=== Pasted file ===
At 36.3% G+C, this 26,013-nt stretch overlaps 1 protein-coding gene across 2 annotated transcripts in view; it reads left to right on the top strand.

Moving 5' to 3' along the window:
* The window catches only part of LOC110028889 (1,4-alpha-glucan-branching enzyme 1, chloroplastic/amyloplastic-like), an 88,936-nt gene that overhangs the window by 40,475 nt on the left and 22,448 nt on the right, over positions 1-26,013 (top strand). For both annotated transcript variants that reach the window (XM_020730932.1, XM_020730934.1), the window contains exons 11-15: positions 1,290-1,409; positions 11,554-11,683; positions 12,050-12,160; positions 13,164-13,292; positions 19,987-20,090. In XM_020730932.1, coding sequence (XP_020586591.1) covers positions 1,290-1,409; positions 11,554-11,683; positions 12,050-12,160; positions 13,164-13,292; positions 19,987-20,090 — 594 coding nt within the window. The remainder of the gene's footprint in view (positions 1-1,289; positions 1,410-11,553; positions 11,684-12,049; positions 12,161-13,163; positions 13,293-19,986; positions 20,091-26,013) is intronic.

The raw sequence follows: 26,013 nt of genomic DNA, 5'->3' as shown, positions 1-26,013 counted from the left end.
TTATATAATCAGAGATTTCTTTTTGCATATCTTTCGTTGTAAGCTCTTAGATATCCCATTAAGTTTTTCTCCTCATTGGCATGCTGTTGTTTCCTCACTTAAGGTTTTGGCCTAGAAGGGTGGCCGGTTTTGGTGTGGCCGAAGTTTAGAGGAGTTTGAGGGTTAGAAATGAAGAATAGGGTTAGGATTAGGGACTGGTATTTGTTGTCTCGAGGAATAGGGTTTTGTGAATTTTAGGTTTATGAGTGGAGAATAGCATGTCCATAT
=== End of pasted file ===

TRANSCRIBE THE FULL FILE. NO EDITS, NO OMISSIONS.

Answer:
At 36.3% G+C, this 26,013-nt stretch overlaps 1 protein-coding gene across 2 annotated transcripts in view; it reads left to right on the top strand.

Moving 5' to 3' along the window:
* The window catches only part of LOC110028889 (1,4-alpha-glucan-branching enzyme 1, chloroplastic/amyloplastic-like), an 88,936-nt gene that overhangs the window by 40,475 nt on the left and 22,448 nt on the right, over positions 1-26,013 (top strand). For both annotated transcript variants that reach the window (XM_020730932.1, XM_020730934.1), the window contains exons 11-15: positions 1,290-1,409; positions 11,554-11,683; positions 12,050-12,160; positions 13,164-13,292; positions 19,987-20,090. In XM_020730932.1, coding sequence (XP_020586591.1) covers positions 1,290-1,409; positions 11,554-11,683; positions 12,050-12,160; positions 13,164-13,292; positions 19,987-20,090 — 594 coding nt within the window. The remainder of the gene's footprint in view (positions 1-1,289; positions 1,410-11,553; positions 11,684-12,049; positions 12,161-13,163; positions 13,293-19,986; positions 20,091-26,013) is intronic.

The raw sequence follows: 26,013 nt of genomic DNA, 5'->3' as shown, positions 1-26,013 counted from the left end.
TTATATAATCAGAGATTTCTTTTTGCATATCTTTCGTTGTAAGCTCTTAGATATCCCATTAAGTTTTTCTCCTCATTGGCATGCTGTTGTTTCCTCACTTAAGGTTTTGGCCTAGAAGGGTGGCCGGTTTTGGTGTGGCCGAAGTTTAGAGGAGTTTGAGGGTTAGAAATGAAGAATAGGGTTAGGATTAGGGACTGGTATTTGTTGTCTCGAGGAATAGGGTTTTGTGAATTTTAGGTTTATGAGTGGAGAATAGCATGTCCATAT